Maximising mental availability, or being the easiest brand to choose to buy, is just as important in B2B as in B2C and the best way to do this is to build fame through brand building campaigns.

Argument four: “A suit isn’t a shield for emotions! After all, Business people are people too, they just happen to be at work. So we need to use the power of emotion to ensure people engage with our brand. And guess what? The best way to do that is long term advertising campaigns.”

As a marketer, one of your key aims should be to make people feel positively towards your brand, even if they can’t say why. That comes from creating emotions and feelings around your brand and positioning yourself in a way that becomes more firmly embedded in a buyer’s memory than functional product messages.

This will translate into real business results, thanks to the fact that if we like a brand (or feel a positive emotion towards it) we are more likely to hold positive beliefs about its benefits. And it shows in the results – emotion based, fame building campaigns outperform rational ones by a margin of 10x. Even the tightest CFO can’t say no to that.

B2B marketers need to need to take off those short term blinkers and start thinking about how we build brands that grow, become famous and build the business over the long term. While the short term activation activity is still key, we need to start readdressing the balance and we hope this starts today.

A big thanks to The B2B Institute, LinkedIn, as well as Les Binet and Peter Field, for their excellent research on which this whole article is based. You can download the full research report here.

Feature Image Credit: Building B2B brands

By

James Wood, head of Earnest Labs, the innovation arm of Earnest

Sourced from The Drum

By

Smartphone traffic now accounts for the majority of visits to retailers, but mobile conversion rates lag behind desktop. We take a look at the reasons for this.

A decade on from the release of the first iPhone, mobile shopping is massive. Much of this is thanks to Apple, and the many smartphones which followed, but there are still obstacles for retailers to overcome.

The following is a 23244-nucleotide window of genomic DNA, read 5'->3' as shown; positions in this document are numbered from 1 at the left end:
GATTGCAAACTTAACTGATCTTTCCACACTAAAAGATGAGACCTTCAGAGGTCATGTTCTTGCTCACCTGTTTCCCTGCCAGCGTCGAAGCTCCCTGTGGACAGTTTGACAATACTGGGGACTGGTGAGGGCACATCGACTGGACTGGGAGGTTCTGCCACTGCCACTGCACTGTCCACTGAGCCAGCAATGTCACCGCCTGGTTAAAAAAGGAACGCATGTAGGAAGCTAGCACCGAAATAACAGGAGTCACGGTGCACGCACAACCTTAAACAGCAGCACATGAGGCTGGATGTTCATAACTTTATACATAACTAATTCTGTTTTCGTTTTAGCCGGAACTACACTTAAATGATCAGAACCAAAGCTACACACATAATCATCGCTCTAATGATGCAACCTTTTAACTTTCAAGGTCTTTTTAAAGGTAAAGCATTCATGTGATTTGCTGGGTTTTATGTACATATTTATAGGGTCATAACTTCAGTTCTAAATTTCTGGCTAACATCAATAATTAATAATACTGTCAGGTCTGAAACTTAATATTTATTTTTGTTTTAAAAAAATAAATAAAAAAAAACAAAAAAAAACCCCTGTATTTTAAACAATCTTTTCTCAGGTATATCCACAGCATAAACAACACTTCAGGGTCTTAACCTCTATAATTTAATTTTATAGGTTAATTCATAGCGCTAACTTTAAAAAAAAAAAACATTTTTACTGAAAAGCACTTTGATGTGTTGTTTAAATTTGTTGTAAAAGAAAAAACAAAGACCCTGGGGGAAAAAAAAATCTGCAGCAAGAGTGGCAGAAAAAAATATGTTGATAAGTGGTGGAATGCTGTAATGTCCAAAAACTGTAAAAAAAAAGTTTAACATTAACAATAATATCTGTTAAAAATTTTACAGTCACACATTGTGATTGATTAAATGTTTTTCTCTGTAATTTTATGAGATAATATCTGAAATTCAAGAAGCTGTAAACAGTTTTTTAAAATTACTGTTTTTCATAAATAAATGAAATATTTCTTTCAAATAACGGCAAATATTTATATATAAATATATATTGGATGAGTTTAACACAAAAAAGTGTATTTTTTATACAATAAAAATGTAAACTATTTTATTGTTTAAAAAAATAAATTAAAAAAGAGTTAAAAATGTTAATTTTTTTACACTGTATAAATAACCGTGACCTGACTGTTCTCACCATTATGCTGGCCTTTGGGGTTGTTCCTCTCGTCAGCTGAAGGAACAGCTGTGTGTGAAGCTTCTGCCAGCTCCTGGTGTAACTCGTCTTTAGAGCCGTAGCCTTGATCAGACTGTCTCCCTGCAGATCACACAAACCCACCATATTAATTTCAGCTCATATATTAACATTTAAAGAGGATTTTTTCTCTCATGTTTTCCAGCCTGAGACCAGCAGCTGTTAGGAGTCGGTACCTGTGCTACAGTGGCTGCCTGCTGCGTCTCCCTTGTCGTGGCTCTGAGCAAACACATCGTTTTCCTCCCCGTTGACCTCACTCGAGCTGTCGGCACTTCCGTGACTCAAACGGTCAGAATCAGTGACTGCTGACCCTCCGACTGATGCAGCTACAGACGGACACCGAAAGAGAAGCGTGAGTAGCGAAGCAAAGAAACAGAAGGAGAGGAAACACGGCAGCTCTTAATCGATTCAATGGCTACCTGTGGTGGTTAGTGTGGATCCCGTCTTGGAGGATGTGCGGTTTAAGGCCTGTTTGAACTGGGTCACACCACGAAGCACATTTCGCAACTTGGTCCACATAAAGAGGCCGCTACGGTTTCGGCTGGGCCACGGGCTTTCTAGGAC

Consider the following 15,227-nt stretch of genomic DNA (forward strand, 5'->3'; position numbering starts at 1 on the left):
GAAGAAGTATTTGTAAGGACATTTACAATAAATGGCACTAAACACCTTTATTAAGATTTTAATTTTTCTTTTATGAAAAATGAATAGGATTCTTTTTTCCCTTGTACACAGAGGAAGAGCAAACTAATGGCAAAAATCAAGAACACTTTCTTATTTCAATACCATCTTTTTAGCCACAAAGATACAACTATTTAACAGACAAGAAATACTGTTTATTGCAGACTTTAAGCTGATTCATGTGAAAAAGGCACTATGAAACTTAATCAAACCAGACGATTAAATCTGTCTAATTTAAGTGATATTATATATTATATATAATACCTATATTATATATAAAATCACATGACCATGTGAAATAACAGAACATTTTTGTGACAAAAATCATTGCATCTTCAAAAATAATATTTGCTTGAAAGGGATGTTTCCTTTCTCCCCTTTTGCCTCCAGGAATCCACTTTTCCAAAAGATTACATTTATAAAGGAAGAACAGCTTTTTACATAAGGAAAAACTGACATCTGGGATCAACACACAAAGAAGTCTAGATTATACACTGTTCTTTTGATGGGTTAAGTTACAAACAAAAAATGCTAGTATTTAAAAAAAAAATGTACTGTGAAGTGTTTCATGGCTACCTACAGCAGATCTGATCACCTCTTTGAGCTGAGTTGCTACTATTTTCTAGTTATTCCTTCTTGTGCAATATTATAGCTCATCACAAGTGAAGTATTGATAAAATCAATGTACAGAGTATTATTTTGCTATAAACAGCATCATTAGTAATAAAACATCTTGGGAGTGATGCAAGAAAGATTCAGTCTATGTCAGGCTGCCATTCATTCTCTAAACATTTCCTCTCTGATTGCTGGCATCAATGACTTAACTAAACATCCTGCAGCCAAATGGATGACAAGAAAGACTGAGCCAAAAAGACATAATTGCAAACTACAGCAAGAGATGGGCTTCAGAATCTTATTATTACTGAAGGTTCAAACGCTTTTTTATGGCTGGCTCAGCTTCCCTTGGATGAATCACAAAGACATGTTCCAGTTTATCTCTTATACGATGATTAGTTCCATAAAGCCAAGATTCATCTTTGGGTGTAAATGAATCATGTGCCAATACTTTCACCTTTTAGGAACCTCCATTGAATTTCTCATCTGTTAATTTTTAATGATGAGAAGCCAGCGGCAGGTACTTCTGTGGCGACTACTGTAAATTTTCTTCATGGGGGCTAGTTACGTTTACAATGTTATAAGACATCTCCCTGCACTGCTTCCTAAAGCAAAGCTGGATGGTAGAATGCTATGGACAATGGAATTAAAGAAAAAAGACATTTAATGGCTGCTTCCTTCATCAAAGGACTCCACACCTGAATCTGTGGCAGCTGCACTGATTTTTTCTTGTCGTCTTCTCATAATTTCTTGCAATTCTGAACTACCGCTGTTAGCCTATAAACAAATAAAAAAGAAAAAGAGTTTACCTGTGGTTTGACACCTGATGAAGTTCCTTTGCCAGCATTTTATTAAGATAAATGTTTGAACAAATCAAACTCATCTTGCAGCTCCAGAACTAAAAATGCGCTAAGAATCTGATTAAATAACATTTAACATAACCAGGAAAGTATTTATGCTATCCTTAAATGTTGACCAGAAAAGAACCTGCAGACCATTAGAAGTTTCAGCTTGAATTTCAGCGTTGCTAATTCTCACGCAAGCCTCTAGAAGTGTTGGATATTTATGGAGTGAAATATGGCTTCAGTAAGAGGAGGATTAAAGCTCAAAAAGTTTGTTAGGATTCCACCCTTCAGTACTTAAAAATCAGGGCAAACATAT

According to stats from Monetate, smartphone traffic worldwide to retailers is at 56.2%, and 34.5% for desktop.

However, this mobile traffic is converting at less than half the rate of that on desktop, at 2.25% compared to 4.81% for desktop. Even tablet fares better, converting at 4.06% on average.

We’ve seen the same pattern in our own stats. Around half of all visits to retailer’s sites come from mobile, but just 36% of purchases take place on mobile.

It seems that people are happy to browse on mobile, but many still prefer to buy on desktop, so let’s look at the reasons why.

There are several reasons why people prefer to buy on a laptop or PC. For one, it can be easier to navigate around the site and view images on a bigger screen, so some shoppers may browse on mobile and select products later on.

People are also more likely to buy on desktop when purchases are more complex. Travel purchases are generally more expensive and complicated – only 18% complete bookings on mobile.

Much of the issue comes down to checkout. Indeed, the add to cart rates shown above suggest this. While mobile conversion rates are less than half that of desktop, add to cart rates aren’t so far behind.

Even in sectors where shoppers are more likely to use mobile, such as fashion, mobile conversion rates still lag behind desktop.

Fashion sites attract a greater proportion of sales on mobile. In fact, this is the only sector to attract the majority of its sales from mobile shoppers (51.39%).

However, data from our recent Fashion Ecommerce Trends Report finds that fashion conversion rates are almost twice as high on desktop when compared to mobile.

Mobile usability on fashion sites has improved greatly, but some customers are still reluctant to convert via mobile devices.

The average mobile add to cart rate is 10.4%, compared to 12.9% for desktop. This implies that people are adding items to their cart at similar rates, but many more are bailing out during checkout.

The biggest issue behind lower mobile conversions is the checkout. So how can checkout be made easier? Here are three ways to do this…

People hate registering before they begin a purchase, and it seems like hard work for mobile shoppers, so providing a guest checkout option is one way to improve conversion rates.

It’s a barrier for customers, and one that isn’t necessary, as they can complete registration after purchase anyway. Streamlining forms makes checkout easier and faster, reducing hassle for shoppers, and removing sources of friction where people might abandon checkout.

Sites can allow users to autofill address and payment details saved on their phone’s browser, or postcode lookup tools to reduce the number of steps customers need to take.

Small details matter, such as defaulting to the most appropriate smartphone keyboard, like the numeric version for entering payment card details. It’s about making it easier for customers through marginal improvements.

Payment methods matter too, and providing alternatives can make it easier for mobile shoppers. Card details take time to enter, but PayPal and digital wallet options like Apple Pay can make payment fast and smooth.

Mobile is a challenge for retailers, but now that customers have shown they’re willing to browse and buy on mobile, it’s all about making the payment process smooth and easy for shoppers.

Feature Image Credit: Photo by William Iven on Unsplash.

By

Graham Charlton is editor in chief at SaleCycle

Sourced from The Drum